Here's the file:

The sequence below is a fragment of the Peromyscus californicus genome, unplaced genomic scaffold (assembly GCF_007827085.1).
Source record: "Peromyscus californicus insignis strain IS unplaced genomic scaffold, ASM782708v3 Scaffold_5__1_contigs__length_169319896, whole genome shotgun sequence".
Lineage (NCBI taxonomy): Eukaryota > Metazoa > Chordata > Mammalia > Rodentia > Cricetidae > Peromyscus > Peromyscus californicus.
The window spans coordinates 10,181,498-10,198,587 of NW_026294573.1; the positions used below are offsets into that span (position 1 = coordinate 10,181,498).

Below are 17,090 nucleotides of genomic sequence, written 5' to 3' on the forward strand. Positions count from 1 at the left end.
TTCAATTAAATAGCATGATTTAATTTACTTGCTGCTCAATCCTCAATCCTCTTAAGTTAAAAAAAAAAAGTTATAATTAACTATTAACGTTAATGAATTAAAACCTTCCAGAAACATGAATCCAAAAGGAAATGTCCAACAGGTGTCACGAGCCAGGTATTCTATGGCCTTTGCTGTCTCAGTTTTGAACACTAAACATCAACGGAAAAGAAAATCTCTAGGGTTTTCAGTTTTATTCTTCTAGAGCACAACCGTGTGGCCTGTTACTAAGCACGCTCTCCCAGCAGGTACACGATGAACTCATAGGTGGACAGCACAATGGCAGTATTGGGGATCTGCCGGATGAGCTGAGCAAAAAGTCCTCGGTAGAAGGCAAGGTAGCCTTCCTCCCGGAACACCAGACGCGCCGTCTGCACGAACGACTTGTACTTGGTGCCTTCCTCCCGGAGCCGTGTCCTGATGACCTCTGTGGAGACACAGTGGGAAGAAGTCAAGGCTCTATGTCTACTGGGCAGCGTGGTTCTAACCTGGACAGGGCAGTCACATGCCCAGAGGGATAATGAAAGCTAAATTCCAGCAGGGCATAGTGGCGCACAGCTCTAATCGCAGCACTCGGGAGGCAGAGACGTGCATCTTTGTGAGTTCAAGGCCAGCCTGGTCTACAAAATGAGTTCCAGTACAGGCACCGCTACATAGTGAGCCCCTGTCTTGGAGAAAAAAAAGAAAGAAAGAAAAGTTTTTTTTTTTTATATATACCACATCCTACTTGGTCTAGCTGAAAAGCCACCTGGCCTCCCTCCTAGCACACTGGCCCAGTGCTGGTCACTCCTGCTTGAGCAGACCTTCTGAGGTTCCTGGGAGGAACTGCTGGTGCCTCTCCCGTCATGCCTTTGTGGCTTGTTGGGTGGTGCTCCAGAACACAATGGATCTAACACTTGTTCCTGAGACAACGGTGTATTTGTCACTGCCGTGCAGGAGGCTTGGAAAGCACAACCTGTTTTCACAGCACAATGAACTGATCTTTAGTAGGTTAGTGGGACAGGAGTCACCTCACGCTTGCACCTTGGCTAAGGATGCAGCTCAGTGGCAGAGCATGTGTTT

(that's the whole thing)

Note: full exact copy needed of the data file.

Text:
The sequence below is a fragment of the Peromyscus californicus genome, unplaced genomic scaffold (assembly GCF_007827085.1).
Source record: "Peromyscus californicus insignis strain IS unplaced genomic scaffold, ASM782708v3 Scaffold_5__1_contigs__length_169319896, whole genome shotgun sequence".
Lineage (NCBI taxonomy): Eukaryota > Metazoa > Chordata > Mammalia > Rodentia > Cricetidae > Peromyscus > Peromyscus californicus.
The window spans coordinates 10,181,498-10,198,587 of NW_026294573.1; the positions used below are offsets into that span (position 1 = coordinate 10,181,498).

Below are 17,090 nucleotides of genomic sequence, written 5' to 3' on the forward strand. Positions count from 1 at the left end.
TTCAATTAAATAGCATGATTTAATTTACTTGCTGCTCAATCCTCAATCCTCTTAAGTTAAAAAAAAAAAGTTATAATTAACTATTAACGTTAATGAATTAAAACCTTCCAGAAACATGAATCCAAAAGGAAATGTCCAACAGGTGTCACGAGCCAGGTATTCTATGGCCTTTGCTGTCTCAGTTTTGAACACTAAACATCAACGGAAAAGAAAATCTCTAGGGTTTTCAGTTTTATTCTTCTAGAGCACAACCGTGTGGCCTGTTACTAAGCACGCTCTCCCAGCAGGTACACGATGAACTCATAGGTGGACAGCACAATGGCAGTATTGGGGATCTGCCGGATGAGCTGAGCAAAAAGTCCTCGGTAGAAGGCAAGGTAGCCTTCCTCCCGGAACACCAGACGCGCCGTCTGCACGAACGACTTGTACTTGGTGCCTTCCTCCCGGAGCCGTGTCCTGATGACCTCTGTGGAGACACAGTGGGAAGAAGTCAAGGCTCTATGTCTACTGGGCAGCGTGGTTCTAACCTGGACAGGGCAGTCACATGCCCAGAGGGATAATGAAAGCTAAATTCCAGCAGGGCATAGTGGCGCACAGCTCTAATCGCAGCACTCGGGAGGCAGAGACGTGCATCTTTGTGAGTTCAAGGCCAGCCTGGTCTACAAAATGAGTTCCAGTACAGGCACCGCTACATAGTGAGCCCCTGTCTTGGAGAAAAAAAAGAAAGAAAGAAAAGTTTTTTTTTTTTATATATACCACATCCTACTTGGTCTAGCTGAAAAGCCACCTGGCCTCCCTCCTAGCACACTGGCCCAGTGCTGGTCACTCCTGCTTGAGCAGACCTTCTGAGGTTCCTGGGAGGAACTGCTGGTGCCTCTCCCGTCATGCCTTTGTGGCTTGTTGGGTGGTGCTCCAGAACACAATGGATCTAACACTTGTTCCTGAGACAACGGTGTATTTGTCACTGCCGTGCAGGAGGCTTGGAAAGCACAACCTGTTTTCACAGCACAATGAACTGATCTTTAGTAGGTTAGTGGGACAGGAGTCACCTCACGCTTGCACCTTGGCTAAGGATGCAGCTCAGTGGCAGAGCATGTGTTT